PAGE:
UPDATE 4/20/2011: As of the publish date of this post, none of the information contained here has been confirmed by any official sources, either direct from Facebook or any leading media authorities on Facebook development. I have consulted the individuals and organizations cited below for the origins of this information, and will notify the Pixels & Pills community as soon as I receive a response.
By Kimberly Reyes (@CommDuCoeur)
It’s not best practices, but it happens anyway: pharma brands locking out sharing functions on their Facebook pages. It’s a common response to two inevitable truths; one, that pharma must be involved in social media, and two, that FDA regulations make participation exceedingly difficult.
At the DTC National Convention last week, DJ Edgerton stood before Jamie Turner, “the 60-second marketer,” and announced that Facebook would be changing its policy so that all brands, regardless of regulatory conditions, would no longer be allowed to disable sharing functions on their pages.
There are, of course, exceptions. According to this WCG blog post, the new rules will affect all pharma-sponsored pages, with the following exceptions:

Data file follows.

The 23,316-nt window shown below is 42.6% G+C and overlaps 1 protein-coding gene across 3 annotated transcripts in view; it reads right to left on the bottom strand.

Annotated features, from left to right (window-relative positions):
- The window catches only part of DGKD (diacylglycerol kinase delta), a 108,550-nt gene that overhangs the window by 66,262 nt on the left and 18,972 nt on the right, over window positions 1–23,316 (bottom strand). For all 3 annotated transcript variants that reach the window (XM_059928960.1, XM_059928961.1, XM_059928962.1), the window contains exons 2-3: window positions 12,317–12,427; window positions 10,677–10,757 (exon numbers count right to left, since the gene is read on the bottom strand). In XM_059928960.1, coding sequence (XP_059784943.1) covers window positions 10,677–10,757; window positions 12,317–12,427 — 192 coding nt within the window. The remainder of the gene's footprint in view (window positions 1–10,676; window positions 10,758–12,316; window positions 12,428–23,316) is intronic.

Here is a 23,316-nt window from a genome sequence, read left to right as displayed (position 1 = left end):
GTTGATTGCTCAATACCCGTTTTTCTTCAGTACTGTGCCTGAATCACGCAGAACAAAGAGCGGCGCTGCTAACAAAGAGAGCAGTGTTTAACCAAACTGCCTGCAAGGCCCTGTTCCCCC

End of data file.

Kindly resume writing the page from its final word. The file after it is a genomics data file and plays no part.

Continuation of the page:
- Pages that promote, talk about, or support prescription drugs or devices
- Pages that focus on a disease state where there is only one prescribed treatment (even if the Page doesnt mention the treatment)
- Disease-state/therapeutic area Pages that have the PI/ISI on the Page
Fans of corporate pages, general disease awareness pages, and unbranded campaign pages can now post comments to a brand’s wall and contribute photos, videos, and other content. The changes are anticipated to roll out around mid-June 2011, and has huge implications for pharma. That said, WCG was kind enough to assemble a simple strategy for pharma to deal with the changes:
The easiest option would be to design a “custom wall,” or an app that lives within the Facebook page that functions as a discussion board, with the ability to screen content submissions for adverse events, etc. before sending them live. But what the industry needs to realize is that the significance of these changes is not simply for Facebook to make more money by increasing engagement and therefor page views, which can then be sold to advertisers – that’s just part of the story. The significance is that, for the first time, pharma is being forced to evolve or drop out of the game completely.
[NOTE: Text within this part of the post has been deleted, as it was rendered irrelevant to the current dialogue. For clarification, see Jim Dayton’s comment below.]
Here at Pixels & Pills, we believe that change is good. We agree that it’s scary, but we also believe that it’s necessary. Years from now, we’ll all have a good laugh about how big of a deal this was…and we’ll be sharing that laugh with all our new friends in our dedicated social media departments.